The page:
Two members of America’s first family of jazz have reached a new pinnacle with the release of “The Last Southern Gentlemen.” The album is the first time trombonist Delfeayo Marsalis has made a complete recording with his father, 80-year-old pianist Ellis Marsalis.
The pair, currently on tour promoting their album, will be in Toledo April 21 for an 8 p.m. performance at the Toledo Museum of Art. Delfeayo (pronounced Dell-FEE-Oh) and Ellis ruminate in relaxed, probing and swinging fashion, offering eleven standards and two original compositions on the album. The same extraordinary style can be expected when they appear in Toledo for an evening of top-notch musical entertainment at the Museum.
An active musician since the late 1940s, Ellis is one of the most highly respected pianists in jazz. He has recorded nearly two dozen of his own albums, been featured on many others and influenced the careers of countless musicians, including Terence Blanchard and Harry Connick Jr., as well as his four sons.
Born into a musical family in the birthplace of jazz, Delfeayo was destined to a life in music. “I remember lying under the grand piano as a child, while my dad (Ellis) practiced. His sound is so warm and comforting that I realized I wanted to play with as much love and passion when I was older,” the trombonist once recalled.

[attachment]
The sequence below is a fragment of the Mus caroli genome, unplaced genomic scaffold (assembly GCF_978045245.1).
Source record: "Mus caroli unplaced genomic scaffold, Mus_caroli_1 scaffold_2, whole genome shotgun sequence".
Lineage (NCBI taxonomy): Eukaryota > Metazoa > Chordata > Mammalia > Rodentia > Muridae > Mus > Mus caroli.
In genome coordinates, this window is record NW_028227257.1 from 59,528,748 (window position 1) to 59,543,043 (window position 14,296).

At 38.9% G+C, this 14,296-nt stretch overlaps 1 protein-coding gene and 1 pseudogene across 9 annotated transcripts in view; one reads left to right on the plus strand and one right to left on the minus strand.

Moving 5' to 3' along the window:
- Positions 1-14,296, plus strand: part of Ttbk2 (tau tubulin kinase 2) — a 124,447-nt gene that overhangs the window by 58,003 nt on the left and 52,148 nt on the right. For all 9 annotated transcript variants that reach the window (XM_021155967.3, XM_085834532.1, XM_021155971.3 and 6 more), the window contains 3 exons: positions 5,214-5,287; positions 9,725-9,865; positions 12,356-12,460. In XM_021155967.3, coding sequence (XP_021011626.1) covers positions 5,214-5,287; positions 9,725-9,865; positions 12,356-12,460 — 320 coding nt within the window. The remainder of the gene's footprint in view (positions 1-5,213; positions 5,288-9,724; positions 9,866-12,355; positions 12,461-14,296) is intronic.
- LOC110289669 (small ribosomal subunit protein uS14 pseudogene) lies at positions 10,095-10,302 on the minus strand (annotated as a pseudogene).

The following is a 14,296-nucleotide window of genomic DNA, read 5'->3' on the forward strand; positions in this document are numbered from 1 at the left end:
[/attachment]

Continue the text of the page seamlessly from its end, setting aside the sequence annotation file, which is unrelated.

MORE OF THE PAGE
In 2011 Delfeayo and the Marsalis family (father Ellis and brothers Branford, Wynton and Jason) earned the nation’s highest jazz honor, a National Endowment for the Arts Jazz Masters Award. Delfeayo also has received a Big Easy and Best of the Beat Award for outstanding trombonist in his hometown of New Orleans.
Tickets for their live performance in Toledo, presented by the Art Tatum Jazz Society in collaboration with the Museum, are available starting at 10 a.m. Friday, April 10, through etix or by calling 419-381-8851. Tickets are priced at $75, $55 and $25 each.
Parking at the Museum is free for members and $5 for nonmembers.